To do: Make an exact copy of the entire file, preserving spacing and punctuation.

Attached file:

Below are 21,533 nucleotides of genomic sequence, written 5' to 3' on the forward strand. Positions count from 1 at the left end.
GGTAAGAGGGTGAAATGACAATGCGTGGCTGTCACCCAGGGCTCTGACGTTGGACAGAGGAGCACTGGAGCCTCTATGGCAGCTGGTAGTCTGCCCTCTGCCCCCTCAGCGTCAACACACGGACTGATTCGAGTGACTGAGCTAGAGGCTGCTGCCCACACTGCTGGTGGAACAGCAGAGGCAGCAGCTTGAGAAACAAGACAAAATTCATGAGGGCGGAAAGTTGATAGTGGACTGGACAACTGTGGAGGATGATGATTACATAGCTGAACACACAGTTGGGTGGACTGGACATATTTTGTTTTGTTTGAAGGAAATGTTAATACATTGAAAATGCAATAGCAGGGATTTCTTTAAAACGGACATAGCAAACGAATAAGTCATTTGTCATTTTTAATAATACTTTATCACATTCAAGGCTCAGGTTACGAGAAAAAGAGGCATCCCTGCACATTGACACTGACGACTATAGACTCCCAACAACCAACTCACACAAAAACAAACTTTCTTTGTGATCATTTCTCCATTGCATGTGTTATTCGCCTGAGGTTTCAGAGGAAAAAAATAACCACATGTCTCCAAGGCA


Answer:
Below are 21,533 nucleotides of genomic sequence, written 5' to 3' on the forward strand. Positions count from 1 at the left end.
GGTAAGAGGGTGAAATGACAATGCGTGGCTGTCACCCAGGGCTCTGACGTTGGACAGAGGAGCACTGGAGCCTCTATGGCAGCTGGTAGTCTGCCCTCTGCCCCCTCAGCGTCAACACACGGACTGATTCGAGTGACTGAGCTAGAGGCTGCTGCCCACACTGCTGGTGGAACAGCAGAGGCAGCAGCTTGAGAAACAAGACAAAATTCATGAGGGCGGAAAGTTGATAGTGGACTGGACAACTGTGGAGGATGATGATTACATAGCTGAACACACAGTTGGGTGGACTGGACATATTTTGTTTTGTTTGAAGGAAATGTTAATACATTGAAAATGCAATAGCAGGGATTTCTTTAAAACGGACATAGCAAACGAATAAGTCATTTGTCATTTTTAATAATACTTTATCACATTCAAGGCTCAGGTTACGAGAAAAAGAGGCATCCCTGCACATTGACACTGACGACTATAGACTCCCAACAACCAACTCACACAAAAACAAACTTTCTTTGTGATCATTTCTCCATTGCATGTGTTATTCGCCTGAGGTTTCAGAGGAAAAAAATAACCACATGTCTCCAAGGCA